Large string datasets are common in a number of emerging text and biological database applications. Common queries over such datasets include both exact and approximate string matches. These queries can be evaluated very efficiently by using a suffix tree, which is a versatile data structure that is used in a number of applications that involve searching string and sequence database (such as text corpora or biological sequence datasets). Although suffix trees can be constructed quickly in memory for small input datasets, constructing persistent trees for large datasets has been challenging.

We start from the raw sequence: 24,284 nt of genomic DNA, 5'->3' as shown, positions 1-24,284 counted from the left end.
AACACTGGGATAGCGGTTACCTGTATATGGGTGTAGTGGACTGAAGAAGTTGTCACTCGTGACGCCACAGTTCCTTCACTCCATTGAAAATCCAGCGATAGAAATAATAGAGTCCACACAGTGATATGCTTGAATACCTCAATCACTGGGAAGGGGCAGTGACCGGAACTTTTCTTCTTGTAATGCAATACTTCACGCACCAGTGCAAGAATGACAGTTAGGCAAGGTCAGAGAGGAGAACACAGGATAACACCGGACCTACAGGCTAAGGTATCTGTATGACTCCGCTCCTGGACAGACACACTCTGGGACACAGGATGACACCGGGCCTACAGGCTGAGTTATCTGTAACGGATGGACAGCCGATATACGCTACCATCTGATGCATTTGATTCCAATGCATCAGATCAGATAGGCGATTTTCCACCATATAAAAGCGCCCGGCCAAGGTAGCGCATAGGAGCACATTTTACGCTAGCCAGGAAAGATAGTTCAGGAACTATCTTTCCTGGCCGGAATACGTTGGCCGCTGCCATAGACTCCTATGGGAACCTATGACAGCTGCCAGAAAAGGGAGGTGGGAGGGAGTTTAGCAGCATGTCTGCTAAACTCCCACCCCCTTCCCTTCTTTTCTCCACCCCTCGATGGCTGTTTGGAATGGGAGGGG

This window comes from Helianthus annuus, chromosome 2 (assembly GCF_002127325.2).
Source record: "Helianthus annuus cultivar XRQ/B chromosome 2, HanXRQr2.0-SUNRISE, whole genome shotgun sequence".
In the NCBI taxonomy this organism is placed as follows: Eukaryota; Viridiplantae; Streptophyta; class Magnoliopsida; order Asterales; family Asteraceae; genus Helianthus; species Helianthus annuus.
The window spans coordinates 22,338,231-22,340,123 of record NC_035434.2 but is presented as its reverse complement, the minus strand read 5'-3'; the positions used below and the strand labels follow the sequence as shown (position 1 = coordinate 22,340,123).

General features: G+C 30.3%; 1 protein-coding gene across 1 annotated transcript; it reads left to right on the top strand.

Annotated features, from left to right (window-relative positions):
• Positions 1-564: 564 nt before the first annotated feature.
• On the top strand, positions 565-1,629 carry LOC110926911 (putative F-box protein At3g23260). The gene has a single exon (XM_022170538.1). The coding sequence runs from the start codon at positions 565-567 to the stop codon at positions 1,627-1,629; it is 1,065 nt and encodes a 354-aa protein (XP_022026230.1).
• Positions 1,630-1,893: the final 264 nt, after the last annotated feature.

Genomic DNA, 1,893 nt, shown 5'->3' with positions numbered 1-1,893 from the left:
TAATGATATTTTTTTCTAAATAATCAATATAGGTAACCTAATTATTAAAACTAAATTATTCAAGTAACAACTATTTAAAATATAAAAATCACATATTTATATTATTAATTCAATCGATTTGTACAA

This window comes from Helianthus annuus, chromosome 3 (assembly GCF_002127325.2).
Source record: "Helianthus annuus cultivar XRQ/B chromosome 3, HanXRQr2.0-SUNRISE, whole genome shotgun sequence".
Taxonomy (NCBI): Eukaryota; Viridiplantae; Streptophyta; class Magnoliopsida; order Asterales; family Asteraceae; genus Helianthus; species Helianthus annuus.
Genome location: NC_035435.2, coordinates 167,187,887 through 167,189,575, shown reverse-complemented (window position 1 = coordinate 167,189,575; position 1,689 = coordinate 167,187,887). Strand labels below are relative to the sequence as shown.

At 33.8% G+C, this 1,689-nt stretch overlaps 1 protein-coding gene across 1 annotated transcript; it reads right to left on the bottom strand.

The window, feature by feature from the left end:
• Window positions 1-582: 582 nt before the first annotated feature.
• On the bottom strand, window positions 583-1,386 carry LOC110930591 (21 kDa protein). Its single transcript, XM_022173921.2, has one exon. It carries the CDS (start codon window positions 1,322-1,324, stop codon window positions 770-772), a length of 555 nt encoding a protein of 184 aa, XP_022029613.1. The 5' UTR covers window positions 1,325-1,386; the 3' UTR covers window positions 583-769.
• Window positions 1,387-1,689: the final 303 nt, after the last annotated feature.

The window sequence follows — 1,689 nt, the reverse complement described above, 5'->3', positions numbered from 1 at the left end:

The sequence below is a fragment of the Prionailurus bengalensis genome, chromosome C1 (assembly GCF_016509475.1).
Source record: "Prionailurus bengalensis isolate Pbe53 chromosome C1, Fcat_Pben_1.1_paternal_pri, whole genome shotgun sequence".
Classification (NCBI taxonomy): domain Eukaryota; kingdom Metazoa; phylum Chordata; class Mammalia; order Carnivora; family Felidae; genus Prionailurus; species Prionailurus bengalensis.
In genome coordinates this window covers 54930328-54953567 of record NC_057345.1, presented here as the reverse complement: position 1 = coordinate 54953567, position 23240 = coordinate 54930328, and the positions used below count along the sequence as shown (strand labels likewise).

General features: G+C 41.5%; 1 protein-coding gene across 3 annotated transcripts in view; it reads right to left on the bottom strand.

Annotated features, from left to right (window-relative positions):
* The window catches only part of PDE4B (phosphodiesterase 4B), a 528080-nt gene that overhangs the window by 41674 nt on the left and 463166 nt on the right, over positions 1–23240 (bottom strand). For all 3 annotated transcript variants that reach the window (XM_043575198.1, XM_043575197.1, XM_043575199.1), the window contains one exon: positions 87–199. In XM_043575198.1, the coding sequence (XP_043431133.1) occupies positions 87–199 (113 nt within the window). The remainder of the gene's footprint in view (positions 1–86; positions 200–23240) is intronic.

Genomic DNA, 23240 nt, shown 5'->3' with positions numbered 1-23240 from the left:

Researchers at the University of Michigan have developed an efficient algorithm for constructing suffix trees on large data sets. In such cases the suffix trees are often larger than the amount of main memory and existing suffix tree algorithms are often prohibitively expensive. This algorithm is top down disk-based technique, and pays careful attention to the disk I/O behavior and the processor cache utilization during the suffix tree construction process to produce and algorithm that is significantly faster than previous approaches.
Applications and Advantages
- Construction of suffix trees for queries over large sequences
- Scales to sizes much larger than previously-nl-described
- Out-performs the best known disk-based-nl-construction algorithms by a factor of 5 to 10